Medical research

Compact electronic nose to identify human lung diseases

Researchers from Russia and Italy have proposed a compact sensor system that can implement the functionality of an electronic nose device and have developed a reproducible technology for its manufacture. The device is a flexible ...

Medical research

Acoustic growth factor patterning

For optimally engineered tissues, it is important that biological cues are delivered with appropriate timing and to specific locations. To aid in this endeavor, researchers have combined acoustic droplet ejection (ADE) technology ...

Cardiology

Too much salt weakens the immune system

A high-salt diet is not only bad for blood pressure, but also for the immune system. This is the conclusion of a current study under the leadership of the University Hospital Bonn. Mice fed a high-salt diet were found to ...

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Sodium

Sodium (pronounced /ˈsoʊdiəm/) is a metallic element with a symbol Na (from Latin natrium or Arabic natrun) and atomic number 11. It is a soft, silvery-white, highly reactive metal and is a member of the alkali metals within "group 1" (formerly known as ‘group IA’). It has only one stable isotope, 23Na.

Elemental sodium was first isolated by Sir Humphry Davy in 1806 by passing an electric current through molten sodium hydroxide. Elemental sodium does not occur naturally on Earth, but quickly oxidizes in air and is violently reactive with water, so it must be stored in an inert medium, such as a liquid hydrocarbon. The free metal is used for some chemical synthesis and heat transfer applications.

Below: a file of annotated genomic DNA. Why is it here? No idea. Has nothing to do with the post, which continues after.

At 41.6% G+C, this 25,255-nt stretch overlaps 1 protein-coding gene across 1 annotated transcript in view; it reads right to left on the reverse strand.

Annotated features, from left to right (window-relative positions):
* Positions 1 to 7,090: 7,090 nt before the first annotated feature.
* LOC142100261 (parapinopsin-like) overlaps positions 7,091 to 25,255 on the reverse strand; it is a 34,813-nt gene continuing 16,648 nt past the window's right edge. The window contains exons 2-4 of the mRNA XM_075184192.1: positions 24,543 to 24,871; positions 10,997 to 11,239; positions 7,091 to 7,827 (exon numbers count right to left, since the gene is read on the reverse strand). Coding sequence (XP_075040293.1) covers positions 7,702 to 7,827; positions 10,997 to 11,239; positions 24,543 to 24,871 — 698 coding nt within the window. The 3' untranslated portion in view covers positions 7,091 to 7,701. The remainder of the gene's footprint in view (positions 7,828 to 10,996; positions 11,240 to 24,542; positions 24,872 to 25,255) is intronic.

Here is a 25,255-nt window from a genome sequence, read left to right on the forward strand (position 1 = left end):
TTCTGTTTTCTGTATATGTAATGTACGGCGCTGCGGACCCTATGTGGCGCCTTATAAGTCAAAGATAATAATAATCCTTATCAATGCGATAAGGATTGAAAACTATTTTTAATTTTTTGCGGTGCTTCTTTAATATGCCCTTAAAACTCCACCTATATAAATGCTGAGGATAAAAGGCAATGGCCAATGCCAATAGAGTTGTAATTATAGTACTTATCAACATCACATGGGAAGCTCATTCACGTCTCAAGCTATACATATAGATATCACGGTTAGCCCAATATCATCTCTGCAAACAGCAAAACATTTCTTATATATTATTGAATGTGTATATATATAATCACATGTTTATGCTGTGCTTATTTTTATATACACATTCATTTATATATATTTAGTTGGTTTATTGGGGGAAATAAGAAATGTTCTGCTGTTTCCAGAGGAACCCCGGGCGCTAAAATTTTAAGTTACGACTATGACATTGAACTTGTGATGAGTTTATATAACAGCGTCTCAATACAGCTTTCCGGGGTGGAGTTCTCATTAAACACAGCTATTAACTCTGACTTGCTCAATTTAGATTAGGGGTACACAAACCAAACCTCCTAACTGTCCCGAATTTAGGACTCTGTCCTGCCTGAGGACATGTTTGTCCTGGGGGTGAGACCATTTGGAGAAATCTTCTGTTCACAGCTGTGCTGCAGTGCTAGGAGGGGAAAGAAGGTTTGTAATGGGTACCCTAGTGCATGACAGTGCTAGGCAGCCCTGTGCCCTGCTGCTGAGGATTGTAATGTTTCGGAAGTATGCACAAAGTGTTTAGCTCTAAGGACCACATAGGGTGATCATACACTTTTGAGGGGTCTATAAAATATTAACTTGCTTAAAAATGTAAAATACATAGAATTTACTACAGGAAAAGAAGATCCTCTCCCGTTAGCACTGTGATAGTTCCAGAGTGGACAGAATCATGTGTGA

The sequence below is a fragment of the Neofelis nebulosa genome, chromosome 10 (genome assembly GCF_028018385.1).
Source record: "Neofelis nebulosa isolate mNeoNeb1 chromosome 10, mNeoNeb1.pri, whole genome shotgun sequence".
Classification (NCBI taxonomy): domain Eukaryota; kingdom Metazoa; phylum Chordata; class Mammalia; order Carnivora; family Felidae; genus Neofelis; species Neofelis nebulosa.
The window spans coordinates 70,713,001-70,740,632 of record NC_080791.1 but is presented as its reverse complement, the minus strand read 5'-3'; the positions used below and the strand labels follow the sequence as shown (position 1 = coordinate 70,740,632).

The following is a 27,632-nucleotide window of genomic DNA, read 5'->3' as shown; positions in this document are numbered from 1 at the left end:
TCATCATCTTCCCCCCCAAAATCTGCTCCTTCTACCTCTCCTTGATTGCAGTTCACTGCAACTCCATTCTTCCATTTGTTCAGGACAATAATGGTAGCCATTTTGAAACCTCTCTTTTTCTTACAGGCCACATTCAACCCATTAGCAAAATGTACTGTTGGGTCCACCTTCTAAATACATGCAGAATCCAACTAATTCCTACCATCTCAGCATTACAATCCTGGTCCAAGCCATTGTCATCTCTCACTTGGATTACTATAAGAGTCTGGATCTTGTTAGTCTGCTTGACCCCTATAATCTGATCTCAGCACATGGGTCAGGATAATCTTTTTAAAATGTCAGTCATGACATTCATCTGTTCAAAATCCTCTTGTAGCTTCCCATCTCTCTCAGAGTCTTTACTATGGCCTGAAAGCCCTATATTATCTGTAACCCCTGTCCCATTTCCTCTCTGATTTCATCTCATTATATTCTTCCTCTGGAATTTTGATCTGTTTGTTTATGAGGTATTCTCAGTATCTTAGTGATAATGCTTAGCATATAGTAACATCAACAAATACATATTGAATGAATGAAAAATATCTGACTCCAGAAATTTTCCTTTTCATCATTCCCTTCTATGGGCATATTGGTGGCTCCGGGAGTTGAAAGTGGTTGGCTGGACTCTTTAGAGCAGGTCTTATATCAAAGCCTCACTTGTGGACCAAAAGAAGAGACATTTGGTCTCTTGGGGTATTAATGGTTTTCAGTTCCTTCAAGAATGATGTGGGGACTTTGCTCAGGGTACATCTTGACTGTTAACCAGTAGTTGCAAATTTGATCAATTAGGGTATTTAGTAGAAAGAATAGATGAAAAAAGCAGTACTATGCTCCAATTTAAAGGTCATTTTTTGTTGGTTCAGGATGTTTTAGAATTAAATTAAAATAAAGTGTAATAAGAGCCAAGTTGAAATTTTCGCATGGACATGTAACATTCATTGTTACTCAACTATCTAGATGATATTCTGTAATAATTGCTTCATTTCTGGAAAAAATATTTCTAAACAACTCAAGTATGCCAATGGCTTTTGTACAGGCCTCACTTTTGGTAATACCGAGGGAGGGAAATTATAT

Sodium ion is soluble in water in nearly all of its compounds, and is thus present in great quantities in the Earth's oceans and other stagnant bodies of water. In these bodies it is mostly counterbalanced by the chloride ion, causing evaporated ocean water solids to consist mostly of sodium chloride, or common table salt. Sodium ion is also a component of many minerals.

Sodium is an essential element for all animal life and for some plant species. In animals, sodium ions are used in opposition to potassium ions, to allow the organism to build up an electrostatic charge on cell membranes, and thus allow transmission of nerve impulses when the charge is allowed to dissipate by a moving wave of voltage change. Sodium is thus classified as a “dietary inorganic macro-mineral” for animals. Sodium's relative rarity on land is due to its solubility in water, thus causing it to be leached into bodies of long-standing water by rainfall. Such is its relatively large requirement in animals, in contrast to its relative scarcity in many inland soils, that herbivorous land animals have developed a special taste receptor for sodium ion.

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